In the late 1980s, there was a TV show known as 21 Jump Street. That TV show has become a pop culture relic of the era as it being a primo specimen of a TV police procedural with a catchy hook.
The TV show was about team of fresh-faced cops work undercover as high school kids reporting back to their tough/earnest boss at the address listed above. The series ran for four years, and was notably progressive in its willingness to incorporate news-making social issues including AIDS, homophobia and child abuse.
25 years later, the TV show is only remembered primarily as the career kick starter of Johnny Depp. Still, Dim memories and a new generation of pop culture consumers work to the great advantage for 21 Jump Street the movie as the movie being fast, cheeky and very funny interpretation of the original premise sacrifices in teachable moments. The movie makes up for intelligent giddiness.
21 Jump Street is part homage and part wink at the past. It jokes about high school but is also a sensitive sociological study of those crucial years. It bridges slapstick and action and also be quick-witted with its pop references. Also Johnny Depp makes a delightful cameo appearance!
On the surface, 21 Jump Street movie follows the crime-fighting antics of odd-couple cop partners Schmidt (Jonah Hill) and Jenko (Channing Tatum). Their wonky dynamic is established in a perfectly placed opening flashback to 2005 when the two were real high school student. Schmidt is a klutzy, anxious nerd with a brain and Jenko is an athletic academically challenged coolio. Seven years later, both become police rookies and are coincidentally assigned to an undercover high schooler program. The duo are prepared to play out those same life scripts until a mix-up alters fate. Schmidt is assigned a class schedule befitting a popular non-Einstein, while Jenko is shuffled into advanced-placement chemistry. Given a do-over, the two get to re-experience those less than wonder years. They get to work the issues out, and by the way they get to bust a drug ring fronted by a smart and popular guy played with oddball charisma by Dave Franco.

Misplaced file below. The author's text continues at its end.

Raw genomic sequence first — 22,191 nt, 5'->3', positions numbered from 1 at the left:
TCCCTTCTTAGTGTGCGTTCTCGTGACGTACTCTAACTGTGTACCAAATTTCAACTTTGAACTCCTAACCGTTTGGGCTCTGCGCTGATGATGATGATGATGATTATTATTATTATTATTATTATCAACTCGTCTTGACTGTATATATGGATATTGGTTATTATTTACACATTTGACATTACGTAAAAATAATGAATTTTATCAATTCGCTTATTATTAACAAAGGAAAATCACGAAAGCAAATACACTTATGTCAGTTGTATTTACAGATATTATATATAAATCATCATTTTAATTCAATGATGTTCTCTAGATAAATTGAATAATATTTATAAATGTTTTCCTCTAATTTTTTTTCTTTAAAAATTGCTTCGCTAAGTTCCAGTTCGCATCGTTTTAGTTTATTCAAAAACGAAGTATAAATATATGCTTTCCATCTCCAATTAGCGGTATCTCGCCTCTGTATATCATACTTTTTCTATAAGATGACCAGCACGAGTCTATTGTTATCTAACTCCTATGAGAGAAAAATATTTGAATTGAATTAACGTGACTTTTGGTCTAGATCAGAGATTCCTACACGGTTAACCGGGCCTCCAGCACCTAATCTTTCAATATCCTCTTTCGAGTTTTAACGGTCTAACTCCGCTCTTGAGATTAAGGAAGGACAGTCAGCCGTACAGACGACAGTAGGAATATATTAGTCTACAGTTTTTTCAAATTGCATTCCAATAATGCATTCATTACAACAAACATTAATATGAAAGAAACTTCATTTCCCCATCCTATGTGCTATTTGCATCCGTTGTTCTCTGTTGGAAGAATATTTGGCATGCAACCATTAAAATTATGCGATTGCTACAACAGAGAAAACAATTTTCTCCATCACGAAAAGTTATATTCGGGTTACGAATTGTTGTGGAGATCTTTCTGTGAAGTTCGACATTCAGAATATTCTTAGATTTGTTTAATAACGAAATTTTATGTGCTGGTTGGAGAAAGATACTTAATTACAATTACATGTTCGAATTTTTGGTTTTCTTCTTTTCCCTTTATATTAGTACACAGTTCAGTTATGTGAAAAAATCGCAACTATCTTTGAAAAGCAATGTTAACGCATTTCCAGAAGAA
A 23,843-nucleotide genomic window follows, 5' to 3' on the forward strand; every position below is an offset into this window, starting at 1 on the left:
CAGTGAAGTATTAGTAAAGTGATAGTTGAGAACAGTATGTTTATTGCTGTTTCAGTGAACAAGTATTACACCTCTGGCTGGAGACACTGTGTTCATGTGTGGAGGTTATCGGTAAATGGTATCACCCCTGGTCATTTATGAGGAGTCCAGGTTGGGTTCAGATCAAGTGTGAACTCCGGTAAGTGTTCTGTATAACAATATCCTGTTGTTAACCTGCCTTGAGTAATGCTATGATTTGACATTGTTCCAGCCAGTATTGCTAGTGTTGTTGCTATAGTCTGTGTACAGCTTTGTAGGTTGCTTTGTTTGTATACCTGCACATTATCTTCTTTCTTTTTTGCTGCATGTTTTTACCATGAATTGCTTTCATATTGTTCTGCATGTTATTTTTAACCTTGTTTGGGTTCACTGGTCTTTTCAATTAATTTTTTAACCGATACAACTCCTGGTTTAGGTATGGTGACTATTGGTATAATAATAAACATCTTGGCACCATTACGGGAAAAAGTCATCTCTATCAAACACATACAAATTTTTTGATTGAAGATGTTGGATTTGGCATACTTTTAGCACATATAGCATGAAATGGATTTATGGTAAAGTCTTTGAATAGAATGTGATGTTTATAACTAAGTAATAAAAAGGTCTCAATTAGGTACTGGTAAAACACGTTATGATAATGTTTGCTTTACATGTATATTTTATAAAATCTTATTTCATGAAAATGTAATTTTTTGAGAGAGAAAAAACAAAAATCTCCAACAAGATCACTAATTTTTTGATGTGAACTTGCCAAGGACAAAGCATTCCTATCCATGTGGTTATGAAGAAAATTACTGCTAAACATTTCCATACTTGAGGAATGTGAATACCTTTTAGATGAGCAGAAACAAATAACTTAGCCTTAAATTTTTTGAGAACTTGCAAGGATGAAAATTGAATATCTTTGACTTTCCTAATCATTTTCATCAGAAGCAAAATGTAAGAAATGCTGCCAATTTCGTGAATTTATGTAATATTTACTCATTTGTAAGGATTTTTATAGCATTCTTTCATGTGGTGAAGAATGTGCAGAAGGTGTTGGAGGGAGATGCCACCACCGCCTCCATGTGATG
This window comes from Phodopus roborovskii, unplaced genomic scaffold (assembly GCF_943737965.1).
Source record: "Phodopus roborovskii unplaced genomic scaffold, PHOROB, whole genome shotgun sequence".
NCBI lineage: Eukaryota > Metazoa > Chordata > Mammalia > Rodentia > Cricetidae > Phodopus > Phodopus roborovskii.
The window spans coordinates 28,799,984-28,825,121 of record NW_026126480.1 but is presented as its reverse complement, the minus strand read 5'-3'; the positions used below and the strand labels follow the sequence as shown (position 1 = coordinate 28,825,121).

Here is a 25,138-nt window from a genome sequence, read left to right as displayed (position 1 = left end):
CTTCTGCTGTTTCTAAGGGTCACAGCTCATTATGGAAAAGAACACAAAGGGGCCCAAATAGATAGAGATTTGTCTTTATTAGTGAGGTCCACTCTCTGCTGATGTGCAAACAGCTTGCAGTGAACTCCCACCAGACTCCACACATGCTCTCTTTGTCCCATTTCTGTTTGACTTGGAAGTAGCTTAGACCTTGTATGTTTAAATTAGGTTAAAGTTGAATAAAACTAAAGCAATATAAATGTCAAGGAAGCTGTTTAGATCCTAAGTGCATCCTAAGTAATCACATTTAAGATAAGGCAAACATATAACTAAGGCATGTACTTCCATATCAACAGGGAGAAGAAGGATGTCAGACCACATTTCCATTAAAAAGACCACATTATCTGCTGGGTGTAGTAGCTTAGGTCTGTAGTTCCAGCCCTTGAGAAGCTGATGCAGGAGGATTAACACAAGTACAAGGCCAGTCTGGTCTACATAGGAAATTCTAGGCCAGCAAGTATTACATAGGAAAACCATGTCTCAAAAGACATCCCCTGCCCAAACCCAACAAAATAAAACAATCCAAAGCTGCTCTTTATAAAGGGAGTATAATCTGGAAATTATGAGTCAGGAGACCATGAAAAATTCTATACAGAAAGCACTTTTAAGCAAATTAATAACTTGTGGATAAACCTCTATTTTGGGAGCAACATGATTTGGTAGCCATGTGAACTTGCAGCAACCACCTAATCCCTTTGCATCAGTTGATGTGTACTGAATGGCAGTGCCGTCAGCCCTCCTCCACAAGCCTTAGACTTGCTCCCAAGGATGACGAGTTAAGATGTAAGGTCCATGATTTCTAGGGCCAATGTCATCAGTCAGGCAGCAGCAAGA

That is just on the surface. Underneath, 21 Jump Street is a riot of risks that pay off. The biggest of which might be handing Tatum funny business, and it turns out to be revelation of his bust-out talents as a really funny and self-aware comic actor. Those scenes where the smart actor, playing a ”dumb” character who realizes he’s not as dumb as he has always believed he is, fakes playing a dumb guy to mess with his smart partner’s head are kind of perfect. Also, Tatum can sustain a great Dumb Face. Besides Tatum, we should credit Hill for making the movie so great. Shaped by the precocious comedic smarts of talent-on-a-roll Jonah Hill, 21 Jump Street movie morphs into an action comedy with a tonal complexity that marks it as a very contemporary creative project.
Not only Johnny Deep appear in the movie but also Ice Cube, but different from Depp, he gets a role to play. He is tweaking in his funky turn as Schmidt and Jenko’s boss, and his joke is equally welcome without the historical background. For instance, explaining why he’s assigning Schmidt and Jenko to shutting down the school drug ring after the death of one student, the captain tells it true: ”This kid is white, so people actually give a s—”. There’s room for laughs and truth at this newly reopened address.
Under the limber direction of Phil Lord and Christopher Miller and working from a screenplay by Bacall, Hill and Tatum play their Mutt-and-Jeff act against a supporting cast equally fast on their feet. A refresher viewing of any old 21 Jump Street episode may sharpen your appreciation for the kind of earnest ’80s-TV police captain.